Aug. 10, 2010 A program developed by University of Cincinnati criminal justice researchers strives to strengthen the working relationship between probation/parole officers and offenders to help offenders stay on track toward building a life away from crime.
The program, called "Effective Practices for Community Supervision Training" (EPICS), creates an action plan that addresses the criminal thought behaviors of higher-risk offenders.
"This program is unique in that it changes the way we typically supervise offenders," says Ed Latessa, head of UC's School of Criminal Justice. "Traditionally that supervision has been compliance-based rather than change-based."
"Probation and community supervision typically has focused on electronic monitoring, drug testing, house arrest and making referrals, but these interactions between the officers and offenders haven't necessarily made full use of their face-to-face interaction," explains Paula Smith, UC assistant professor, School of Criminal Justice. "EPICS adds that element by providing the structure for officers to identify high-risk thinking and anti-social attitudes that lead to criminal behavior. Those behavior predictors have not been targeted in the past."
UC researchers first launched EPICS in Indiana in 2008, with Smith and other UC criminal justice staff and students leading the training of the probation and parole officers.
Under EPICS, probation officers are trained to work four key components into their meetings with offenders:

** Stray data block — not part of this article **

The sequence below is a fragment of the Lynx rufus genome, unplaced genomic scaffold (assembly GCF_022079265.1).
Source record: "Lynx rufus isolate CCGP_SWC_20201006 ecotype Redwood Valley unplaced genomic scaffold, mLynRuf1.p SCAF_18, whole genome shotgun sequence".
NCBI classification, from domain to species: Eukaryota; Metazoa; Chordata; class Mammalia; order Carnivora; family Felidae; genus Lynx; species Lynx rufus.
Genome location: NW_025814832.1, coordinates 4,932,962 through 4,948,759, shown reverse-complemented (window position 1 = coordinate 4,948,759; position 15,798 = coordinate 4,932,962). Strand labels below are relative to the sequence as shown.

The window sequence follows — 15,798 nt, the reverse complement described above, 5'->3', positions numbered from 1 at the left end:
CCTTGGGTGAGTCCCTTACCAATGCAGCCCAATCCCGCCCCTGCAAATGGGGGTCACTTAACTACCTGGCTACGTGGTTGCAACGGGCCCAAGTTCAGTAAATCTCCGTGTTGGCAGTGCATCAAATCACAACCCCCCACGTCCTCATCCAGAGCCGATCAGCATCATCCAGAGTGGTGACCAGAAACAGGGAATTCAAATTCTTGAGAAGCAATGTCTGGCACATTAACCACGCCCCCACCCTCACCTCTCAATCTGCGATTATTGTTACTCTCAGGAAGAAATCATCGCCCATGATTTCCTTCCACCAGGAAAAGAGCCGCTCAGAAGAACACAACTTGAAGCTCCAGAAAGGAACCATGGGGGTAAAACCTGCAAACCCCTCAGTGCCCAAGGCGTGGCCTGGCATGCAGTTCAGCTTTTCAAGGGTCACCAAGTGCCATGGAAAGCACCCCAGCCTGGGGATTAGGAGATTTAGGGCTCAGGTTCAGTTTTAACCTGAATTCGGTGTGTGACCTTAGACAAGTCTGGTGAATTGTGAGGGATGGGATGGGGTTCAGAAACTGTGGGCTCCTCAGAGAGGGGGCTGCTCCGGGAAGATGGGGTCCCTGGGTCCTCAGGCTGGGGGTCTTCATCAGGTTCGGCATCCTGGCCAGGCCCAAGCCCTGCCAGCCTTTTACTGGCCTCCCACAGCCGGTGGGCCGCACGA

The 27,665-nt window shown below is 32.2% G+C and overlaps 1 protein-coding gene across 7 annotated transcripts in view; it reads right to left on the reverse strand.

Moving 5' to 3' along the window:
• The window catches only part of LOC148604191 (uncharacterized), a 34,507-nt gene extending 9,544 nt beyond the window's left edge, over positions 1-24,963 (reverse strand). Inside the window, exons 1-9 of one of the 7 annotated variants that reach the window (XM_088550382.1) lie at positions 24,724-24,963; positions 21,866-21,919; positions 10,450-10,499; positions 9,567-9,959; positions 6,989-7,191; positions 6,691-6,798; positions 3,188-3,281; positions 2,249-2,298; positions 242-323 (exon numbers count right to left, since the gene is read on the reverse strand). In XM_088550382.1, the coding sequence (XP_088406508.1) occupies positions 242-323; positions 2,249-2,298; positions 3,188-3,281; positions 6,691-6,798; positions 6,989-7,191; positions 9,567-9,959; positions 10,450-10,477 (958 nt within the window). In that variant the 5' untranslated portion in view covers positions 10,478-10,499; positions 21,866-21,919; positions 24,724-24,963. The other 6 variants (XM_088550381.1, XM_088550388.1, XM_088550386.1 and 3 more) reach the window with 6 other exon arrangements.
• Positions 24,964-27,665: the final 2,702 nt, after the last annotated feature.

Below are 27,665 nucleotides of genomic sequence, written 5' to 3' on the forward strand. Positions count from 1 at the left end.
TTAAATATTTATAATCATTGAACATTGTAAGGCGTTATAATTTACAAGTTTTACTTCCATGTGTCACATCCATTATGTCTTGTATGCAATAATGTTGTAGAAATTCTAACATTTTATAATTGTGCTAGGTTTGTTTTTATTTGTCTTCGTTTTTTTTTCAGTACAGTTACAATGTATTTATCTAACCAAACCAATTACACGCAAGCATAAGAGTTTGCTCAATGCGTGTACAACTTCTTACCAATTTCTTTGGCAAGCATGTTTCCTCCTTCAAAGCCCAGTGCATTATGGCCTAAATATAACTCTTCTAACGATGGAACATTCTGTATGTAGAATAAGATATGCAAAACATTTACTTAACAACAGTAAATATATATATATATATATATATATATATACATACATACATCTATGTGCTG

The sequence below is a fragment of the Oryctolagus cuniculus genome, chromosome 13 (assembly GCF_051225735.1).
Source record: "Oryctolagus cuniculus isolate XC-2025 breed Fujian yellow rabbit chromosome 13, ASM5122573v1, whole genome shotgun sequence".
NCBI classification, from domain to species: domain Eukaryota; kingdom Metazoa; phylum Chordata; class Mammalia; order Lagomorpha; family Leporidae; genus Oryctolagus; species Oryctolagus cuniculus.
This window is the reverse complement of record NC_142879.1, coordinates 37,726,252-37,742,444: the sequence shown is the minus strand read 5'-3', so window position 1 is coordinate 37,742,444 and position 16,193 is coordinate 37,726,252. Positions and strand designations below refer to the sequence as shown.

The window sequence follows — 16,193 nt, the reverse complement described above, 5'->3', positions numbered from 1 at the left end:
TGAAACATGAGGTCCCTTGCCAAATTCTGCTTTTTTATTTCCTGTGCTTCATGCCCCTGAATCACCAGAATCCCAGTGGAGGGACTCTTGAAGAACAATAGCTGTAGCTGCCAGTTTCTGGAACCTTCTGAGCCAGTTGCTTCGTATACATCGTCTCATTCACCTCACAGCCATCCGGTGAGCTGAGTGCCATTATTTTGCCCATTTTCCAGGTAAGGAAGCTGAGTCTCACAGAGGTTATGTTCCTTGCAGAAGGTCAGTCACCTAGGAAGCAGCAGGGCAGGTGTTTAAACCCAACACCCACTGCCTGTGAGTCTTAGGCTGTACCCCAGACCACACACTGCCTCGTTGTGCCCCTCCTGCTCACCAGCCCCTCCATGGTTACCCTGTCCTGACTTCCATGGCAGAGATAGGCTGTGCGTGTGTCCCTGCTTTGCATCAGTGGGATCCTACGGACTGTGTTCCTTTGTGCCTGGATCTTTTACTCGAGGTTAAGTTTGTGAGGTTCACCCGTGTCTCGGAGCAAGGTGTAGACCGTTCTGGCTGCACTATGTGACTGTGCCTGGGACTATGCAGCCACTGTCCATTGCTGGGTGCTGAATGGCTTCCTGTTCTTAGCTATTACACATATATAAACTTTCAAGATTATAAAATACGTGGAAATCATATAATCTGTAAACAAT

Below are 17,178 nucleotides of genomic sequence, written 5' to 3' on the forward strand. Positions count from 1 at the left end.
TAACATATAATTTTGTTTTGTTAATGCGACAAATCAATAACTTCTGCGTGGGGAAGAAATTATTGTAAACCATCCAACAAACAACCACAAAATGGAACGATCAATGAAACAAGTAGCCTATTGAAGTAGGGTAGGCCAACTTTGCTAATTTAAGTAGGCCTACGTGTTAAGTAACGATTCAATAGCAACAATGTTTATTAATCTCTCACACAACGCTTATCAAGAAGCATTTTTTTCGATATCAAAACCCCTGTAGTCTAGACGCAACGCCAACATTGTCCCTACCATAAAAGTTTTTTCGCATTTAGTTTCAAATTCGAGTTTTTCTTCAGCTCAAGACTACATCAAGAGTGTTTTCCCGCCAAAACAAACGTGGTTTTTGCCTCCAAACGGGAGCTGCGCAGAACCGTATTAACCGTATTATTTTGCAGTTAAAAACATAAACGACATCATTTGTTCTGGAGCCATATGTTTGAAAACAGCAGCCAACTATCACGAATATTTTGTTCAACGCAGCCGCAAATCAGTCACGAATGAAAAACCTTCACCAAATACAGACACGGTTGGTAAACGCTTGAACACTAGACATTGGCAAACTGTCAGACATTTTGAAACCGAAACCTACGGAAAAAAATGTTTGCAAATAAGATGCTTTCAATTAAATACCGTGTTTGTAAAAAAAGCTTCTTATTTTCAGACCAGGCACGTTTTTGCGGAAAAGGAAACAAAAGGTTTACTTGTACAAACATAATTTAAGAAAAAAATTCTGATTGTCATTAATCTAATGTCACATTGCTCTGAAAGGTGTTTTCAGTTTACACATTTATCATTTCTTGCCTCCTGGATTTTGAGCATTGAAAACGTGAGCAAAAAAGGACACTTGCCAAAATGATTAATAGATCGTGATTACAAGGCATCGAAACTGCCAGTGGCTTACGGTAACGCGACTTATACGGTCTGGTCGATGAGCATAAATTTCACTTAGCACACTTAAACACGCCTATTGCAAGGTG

- Check-in -- A time to build rapport, discuss compliance and determine if the offender is encountering any crises situations that could lead to criminal behavior
- Review -- Discussing the prior session and building on skills to success
- Intervention -- The parole officer identifies continued areas of need and trends in problems that the offender experiences. This part of the session is also a time to examine skill-building and target the thinking that can lead to criminal behavior.
- Homework and Rehearsal -- The offender is given opportunities for role playing as well as instructions to follow before the next visit.
"In our preliminary studies, we're definitely seeing some important differences between trained and untrained offices in terms of their face-to-face interactions with offenders," Smith says.
Smith adds that as officers become familiar with enacting the program, EPICS can be a relatively brief part of the officers' workloads.
Pilot studies on the program's effectiveness are underway at sites in Indiana, Hamilton and Franklin counties in Ohio as well as the Ohio cities of Akron and Chillicothe. The research is comparing the skills of officers who received EPICS training with the skills of untrained officers.
In addition to the sites around Ohio and Indiana, UC researchers have also worked with criminal justice programs using the EPICS model in Westchester County, N.Y., South Dakota and California. In Ohio, the program is supported by the Department of Youth Services and the Ohio Department of Rehabilitation and Correction.
UC's nationally-ranked School of Criminal Justice holds a number one ranking for research productivity, and recognition in U.S. News & World Report as one of the top three doctoral programs in the nation.
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